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     Is it safe?  That's the question posed to their travel counsellors by countless Americans, as they ponder the choice of a destination.  And there's no simple answer to any such question.  Terrorists can pop up in the most placid places, violent demonstrations can occur in stable countries, natural disasters may injure or kill the most careful tourist. So I can't guarantee the validity of my own advice--please keep that in mind.
 
      But based on a review of what numerous advisors are saying, and on a recent reading of press accounts, here's my own non-guaranteed response to travel's most frequent question, considered with respect to the following destinations:
 
ISRAEL AND JORDAN:  Both are enjoying heavy tourism, because both are considered thoroughly safe for tourism at present.  Indeed, a large number of Israelis pay visits to the monuments at Petra, in Jordan.
 
TURKEY:  With some hesitation, but without any real concern, it's currently believed by most observers that recent street demonstrations against the regime of Premier Erdogan were not so serious as to frighten the tourist.  Unless matters change, tourists in large numbers are still vacationing in Turkey.
 
EGYPT:  Its police presence and protection are still spotty (to put it mildly), and numerous desperate unemployed have attempted to extort money from the few tourists still going there.  While group trips accompanied by guards (like from a cruise ship) are still regarded as acceptably safe, individual tourism frightens me.  I wouldn't go there.
 
UKRAINE:  Until the political situation in this disputed nation is thoroughly calm, it would probably be best not to attempt a trip there.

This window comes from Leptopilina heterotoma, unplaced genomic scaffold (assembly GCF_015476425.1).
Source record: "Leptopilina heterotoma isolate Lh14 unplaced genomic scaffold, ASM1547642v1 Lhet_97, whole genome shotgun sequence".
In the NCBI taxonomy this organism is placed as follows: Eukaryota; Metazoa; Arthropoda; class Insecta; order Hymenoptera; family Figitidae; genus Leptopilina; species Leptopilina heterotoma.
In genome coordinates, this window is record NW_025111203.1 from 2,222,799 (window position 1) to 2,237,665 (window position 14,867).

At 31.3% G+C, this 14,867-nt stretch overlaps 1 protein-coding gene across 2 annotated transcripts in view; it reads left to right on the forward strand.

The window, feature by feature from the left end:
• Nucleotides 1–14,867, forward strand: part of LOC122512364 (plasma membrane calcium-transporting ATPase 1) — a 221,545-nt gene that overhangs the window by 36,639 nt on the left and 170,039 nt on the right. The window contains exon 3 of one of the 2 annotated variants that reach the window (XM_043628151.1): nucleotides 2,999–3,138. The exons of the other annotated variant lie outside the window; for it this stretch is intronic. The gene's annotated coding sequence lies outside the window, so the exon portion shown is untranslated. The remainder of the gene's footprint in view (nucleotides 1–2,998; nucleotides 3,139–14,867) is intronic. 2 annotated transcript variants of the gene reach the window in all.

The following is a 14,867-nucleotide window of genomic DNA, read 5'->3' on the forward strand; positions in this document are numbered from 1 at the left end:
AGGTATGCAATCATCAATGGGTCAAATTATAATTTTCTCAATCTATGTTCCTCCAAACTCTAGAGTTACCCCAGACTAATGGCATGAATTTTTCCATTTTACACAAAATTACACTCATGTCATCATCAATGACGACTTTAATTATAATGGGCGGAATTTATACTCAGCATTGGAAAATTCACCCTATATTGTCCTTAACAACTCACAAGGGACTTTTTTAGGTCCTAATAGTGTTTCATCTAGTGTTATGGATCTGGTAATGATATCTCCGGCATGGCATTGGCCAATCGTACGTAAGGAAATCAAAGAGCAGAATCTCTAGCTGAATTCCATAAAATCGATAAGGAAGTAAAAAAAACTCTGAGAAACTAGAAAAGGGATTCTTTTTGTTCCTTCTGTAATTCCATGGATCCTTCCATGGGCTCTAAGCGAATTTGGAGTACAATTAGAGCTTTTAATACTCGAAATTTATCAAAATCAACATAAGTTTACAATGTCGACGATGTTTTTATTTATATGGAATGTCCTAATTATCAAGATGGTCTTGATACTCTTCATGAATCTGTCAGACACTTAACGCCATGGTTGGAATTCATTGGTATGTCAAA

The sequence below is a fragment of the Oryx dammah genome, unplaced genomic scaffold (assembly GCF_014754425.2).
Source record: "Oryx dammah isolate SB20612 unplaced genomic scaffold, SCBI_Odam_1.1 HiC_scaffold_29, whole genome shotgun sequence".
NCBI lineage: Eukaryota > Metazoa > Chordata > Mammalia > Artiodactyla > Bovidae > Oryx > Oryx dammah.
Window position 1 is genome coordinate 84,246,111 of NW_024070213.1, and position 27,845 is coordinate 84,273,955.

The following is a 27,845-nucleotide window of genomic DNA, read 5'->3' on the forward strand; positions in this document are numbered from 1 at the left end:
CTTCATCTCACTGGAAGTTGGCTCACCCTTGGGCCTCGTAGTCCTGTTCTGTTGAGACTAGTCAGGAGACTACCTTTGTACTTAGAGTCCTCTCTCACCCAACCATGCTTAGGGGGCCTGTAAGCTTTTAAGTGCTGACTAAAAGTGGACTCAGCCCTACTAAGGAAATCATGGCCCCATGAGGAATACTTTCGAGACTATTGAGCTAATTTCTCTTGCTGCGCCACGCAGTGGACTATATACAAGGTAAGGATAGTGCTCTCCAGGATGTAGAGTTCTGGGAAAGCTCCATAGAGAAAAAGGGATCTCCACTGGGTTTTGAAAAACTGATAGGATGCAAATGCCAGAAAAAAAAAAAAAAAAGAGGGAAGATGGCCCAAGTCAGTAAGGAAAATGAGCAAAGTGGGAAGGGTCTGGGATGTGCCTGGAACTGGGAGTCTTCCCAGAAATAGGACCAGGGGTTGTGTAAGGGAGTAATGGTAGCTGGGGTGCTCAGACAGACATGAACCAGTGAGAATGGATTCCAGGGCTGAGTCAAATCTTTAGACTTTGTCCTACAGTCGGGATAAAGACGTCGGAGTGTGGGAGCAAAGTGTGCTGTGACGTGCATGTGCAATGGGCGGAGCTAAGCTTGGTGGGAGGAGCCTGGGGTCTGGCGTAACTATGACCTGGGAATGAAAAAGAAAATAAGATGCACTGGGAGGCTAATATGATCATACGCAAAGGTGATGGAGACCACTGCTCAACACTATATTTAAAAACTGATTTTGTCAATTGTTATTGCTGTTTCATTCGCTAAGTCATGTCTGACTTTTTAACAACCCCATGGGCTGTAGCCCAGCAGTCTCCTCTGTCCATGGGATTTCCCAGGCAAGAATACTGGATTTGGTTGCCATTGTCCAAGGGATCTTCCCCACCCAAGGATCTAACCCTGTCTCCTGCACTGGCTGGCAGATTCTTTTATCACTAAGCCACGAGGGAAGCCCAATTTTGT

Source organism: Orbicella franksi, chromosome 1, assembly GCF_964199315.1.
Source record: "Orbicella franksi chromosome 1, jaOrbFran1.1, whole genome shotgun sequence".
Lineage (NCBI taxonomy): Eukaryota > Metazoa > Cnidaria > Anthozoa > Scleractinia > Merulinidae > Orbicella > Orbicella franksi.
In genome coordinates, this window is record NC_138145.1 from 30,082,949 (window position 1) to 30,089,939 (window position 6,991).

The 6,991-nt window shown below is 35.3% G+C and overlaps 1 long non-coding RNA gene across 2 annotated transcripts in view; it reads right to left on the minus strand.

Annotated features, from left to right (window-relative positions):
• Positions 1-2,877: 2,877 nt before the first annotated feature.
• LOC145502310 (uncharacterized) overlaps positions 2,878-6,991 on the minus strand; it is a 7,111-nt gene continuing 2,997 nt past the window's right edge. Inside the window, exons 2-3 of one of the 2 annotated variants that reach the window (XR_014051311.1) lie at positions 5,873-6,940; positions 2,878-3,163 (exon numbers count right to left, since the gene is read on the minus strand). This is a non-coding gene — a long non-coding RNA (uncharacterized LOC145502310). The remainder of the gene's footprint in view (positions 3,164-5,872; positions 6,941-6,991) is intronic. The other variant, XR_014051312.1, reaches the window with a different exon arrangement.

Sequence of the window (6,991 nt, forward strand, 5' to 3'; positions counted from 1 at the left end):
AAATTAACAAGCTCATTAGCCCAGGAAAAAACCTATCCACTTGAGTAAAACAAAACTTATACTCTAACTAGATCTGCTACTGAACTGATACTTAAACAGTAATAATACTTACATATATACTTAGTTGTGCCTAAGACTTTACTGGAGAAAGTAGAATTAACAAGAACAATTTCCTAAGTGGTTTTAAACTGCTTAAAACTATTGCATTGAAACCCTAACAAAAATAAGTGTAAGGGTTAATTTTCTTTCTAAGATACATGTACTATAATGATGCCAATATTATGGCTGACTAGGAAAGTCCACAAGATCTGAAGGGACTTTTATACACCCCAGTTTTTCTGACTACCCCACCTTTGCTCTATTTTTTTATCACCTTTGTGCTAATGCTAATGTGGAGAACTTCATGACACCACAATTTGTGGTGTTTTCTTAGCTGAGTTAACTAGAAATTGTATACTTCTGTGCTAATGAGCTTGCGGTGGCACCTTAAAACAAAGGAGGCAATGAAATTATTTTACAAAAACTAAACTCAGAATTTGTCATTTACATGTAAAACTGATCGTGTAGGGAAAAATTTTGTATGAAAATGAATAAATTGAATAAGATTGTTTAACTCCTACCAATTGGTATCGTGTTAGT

MOROCCO:  Thoroughly safe, in my layman-like view.  But Tunisia harbors a number of extremists who might practice violence on a tourist.  I would visit Morocco without hesitation, but not go to Tunisia. 
 
RUSSIA:  It is highly unlikely that the Russian government would permit antagonistic acts against western tourists, despite the current strained relations with the Putin government.  Tourists continue to visit Russia.
 
VENEZUELA:  The level of street crime in Caracas is too high to regard that capital city as safe for tourists.  It's best to stay away.
 
BALI:  Terrorist attacks against beach-side nightclubs occurred several years ago and have not been repeated since.  Most observers are agreed that Bali is safe to visit. 
 
MEXICO:  This is the hard case, and one that has occasioned considerable controversy.  Nearly everyone still believes that tourists should stay away from border areas near Texas and Arizona.  There's also a consensus that Acapulco and its environs may be the scene of further drug-related violence.  Beyond Acapulco and a few other strictly-commercial areas, a large number of journalists and other experts are claiming vehemently that it is entirely safe to visit the colonial cities around Mexico City (like San Miguel de Allende), the Pacific coastline resorts of Puerto Vallarta and Ixtapa/Zihuatanejo, the resort cities of Baja California, and Cancun and the Maya Riviera.  All of the latter are widely considered to be acceptably safe.
 
     You should of course check these recommendations with those of the U.S. State Department and British Foreign Office, which are far more authoritative than mine.  And bear in mind that I'm simply a slaphappy travel writer with an opinion. 
 
 
Photo credit: Pål Joakim Olsen/Flickr


Tags: israel, Jordan, egypt, ukraine, Russia, bali, mexico

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